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Soil Science Society of America Journal Abstract -

Tillage- and Traffic-Induced Changes in Macroporosity and Macropore Continuity: Air Permeability Assessment


This article in SSSAJ

  1. Vol. 56 No. 4, p. 1261-1267
    Received: May 14, 1991

    * Corresponding author(s):
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  1. R. J. Roseberg  and
  2. E. L. McCoy
  1. Dep. of Crop and Soil Science, Southern Oregon Exp. Stn., Oregon State Univ., 569 Hanley Rd., Medford, OR 97502
    Dep. of Agronomy, Ohio Agricultural Research and Development Center, Ohio State Univ., Wooster, OH 44691



Quantitative analysis of macropore geometry in undisturbed soils has been hindered by difficulties in creating conditions where macropore measurements can be separated from matrix pore measurements. Such analysis is important, however, for evaluating tillage management effects on both root growth and solute movement. Inferences regarding management effects on macroporosity were made possible by combining the use of improved air-permeability techniques with two recently developed methods to analyze air-permeability (Ka) data, using undisturbed soil samples from a tillage study. Log10 Ka values exhibited a near-normal distribution. In wheel-traffic interrows (Wh), macropore air permeability was significantly less under conventional-tillage corn (CT) than no-tillage corn (NT) and no-tillage alfalfa (ALF). Tillage differences were usually not significant in non-wheel-traffic interrows (NWh). Wheel traffic significantly decreased air permeability for CT, but not for NT or ALF. The two methods of analyzing air-permeability data yielded similar inferences regarding macropore geometry. Conventional tillage decreased bulk density (increasing total porosity) for NWh only, but seemed to decrease the stability, number, and continuity of macropores relative to NT and ALF. Macroporosity and macropore geometric factors were affected little by traffic for NT and ALF, but traffic significantly affected CT macropores in this study where samples were taken approximately 1 mo after corn planting.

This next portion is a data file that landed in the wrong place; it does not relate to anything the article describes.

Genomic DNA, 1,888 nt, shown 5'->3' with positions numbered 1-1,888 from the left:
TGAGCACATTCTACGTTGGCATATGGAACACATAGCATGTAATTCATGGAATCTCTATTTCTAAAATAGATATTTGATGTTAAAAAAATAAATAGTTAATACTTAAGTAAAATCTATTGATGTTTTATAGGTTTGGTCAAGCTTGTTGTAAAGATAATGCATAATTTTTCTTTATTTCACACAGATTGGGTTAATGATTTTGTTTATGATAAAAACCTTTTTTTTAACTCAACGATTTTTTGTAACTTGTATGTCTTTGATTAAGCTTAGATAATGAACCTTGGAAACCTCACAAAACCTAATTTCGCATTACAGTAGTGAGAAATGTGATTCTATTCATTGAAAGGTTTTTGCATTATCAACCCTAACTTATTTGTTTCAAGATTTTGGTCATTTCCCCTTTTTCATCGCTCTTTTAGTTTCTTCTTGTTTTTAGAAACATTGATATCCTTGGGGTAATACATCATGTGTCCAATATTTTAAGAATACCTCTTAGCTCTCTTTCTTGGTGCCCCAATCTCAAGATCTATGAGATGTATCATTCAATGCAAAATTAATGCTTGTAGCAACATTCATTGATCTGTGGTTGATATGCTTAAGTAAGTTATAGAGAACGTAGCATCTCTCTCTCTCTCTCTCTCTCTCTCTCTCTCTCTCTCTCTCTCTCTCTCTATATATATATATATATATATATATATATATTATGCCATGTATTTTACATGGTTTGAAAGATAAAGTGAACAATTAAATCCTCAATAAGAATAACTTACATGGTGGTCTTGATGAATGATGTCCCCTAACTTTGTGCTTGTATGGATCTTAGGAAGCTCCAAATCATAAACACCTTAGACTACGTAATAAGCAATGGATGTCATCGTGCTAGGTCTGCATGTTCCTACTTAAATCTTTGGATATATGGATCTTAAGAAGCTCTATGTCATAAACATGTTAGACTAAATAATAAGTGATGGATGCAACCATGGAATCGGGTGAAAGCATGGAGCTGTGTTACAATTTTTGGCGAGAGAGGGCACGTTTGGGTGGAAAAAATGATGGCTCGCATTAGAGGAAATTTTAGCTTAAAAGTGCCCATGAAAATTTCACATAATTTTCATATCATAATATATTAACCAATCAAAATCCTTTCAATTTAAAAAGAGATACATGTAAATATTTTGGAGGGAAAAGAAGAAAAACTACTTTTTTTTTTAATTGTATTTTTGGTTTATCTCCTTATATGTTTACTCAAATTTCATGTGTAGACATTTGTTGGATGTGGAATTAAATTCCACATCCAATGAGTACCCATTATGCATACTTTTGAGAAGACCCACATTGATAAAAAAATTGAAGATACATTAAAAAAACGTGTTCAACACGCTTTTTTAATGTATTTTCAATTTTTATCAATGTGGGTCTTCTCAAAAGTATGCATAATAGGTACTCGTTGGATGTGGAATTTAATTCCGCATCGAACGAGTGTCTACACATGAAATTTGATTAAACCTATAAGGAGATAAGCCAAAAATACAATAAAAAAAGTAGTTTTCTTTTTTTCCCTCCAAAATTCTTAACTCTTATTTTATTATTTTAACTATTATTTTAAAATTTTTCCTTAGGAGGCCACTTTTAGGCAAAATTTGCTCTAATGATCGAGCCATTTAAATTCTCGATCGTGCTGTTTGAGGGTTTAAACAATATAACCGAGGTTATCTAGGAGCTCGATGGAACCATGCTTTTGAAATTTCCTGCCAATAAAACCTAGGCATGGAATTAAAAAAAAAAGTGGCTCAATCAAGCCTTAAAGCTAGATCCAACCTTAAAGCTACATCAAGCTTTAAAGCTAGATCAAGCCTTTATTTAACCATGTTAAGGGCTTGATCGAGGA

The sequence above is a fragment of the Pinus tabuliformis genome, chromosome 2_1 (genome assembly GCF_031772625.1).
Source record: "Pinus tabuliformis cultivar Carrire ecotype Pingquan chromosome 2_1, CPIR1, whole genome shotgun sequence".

Joint contribution from OSU-OARDC and Oregon State Univ. OARDC journal article no. 108-91. Oregon Agric. Exp. Stn. technical paper no. 9836.

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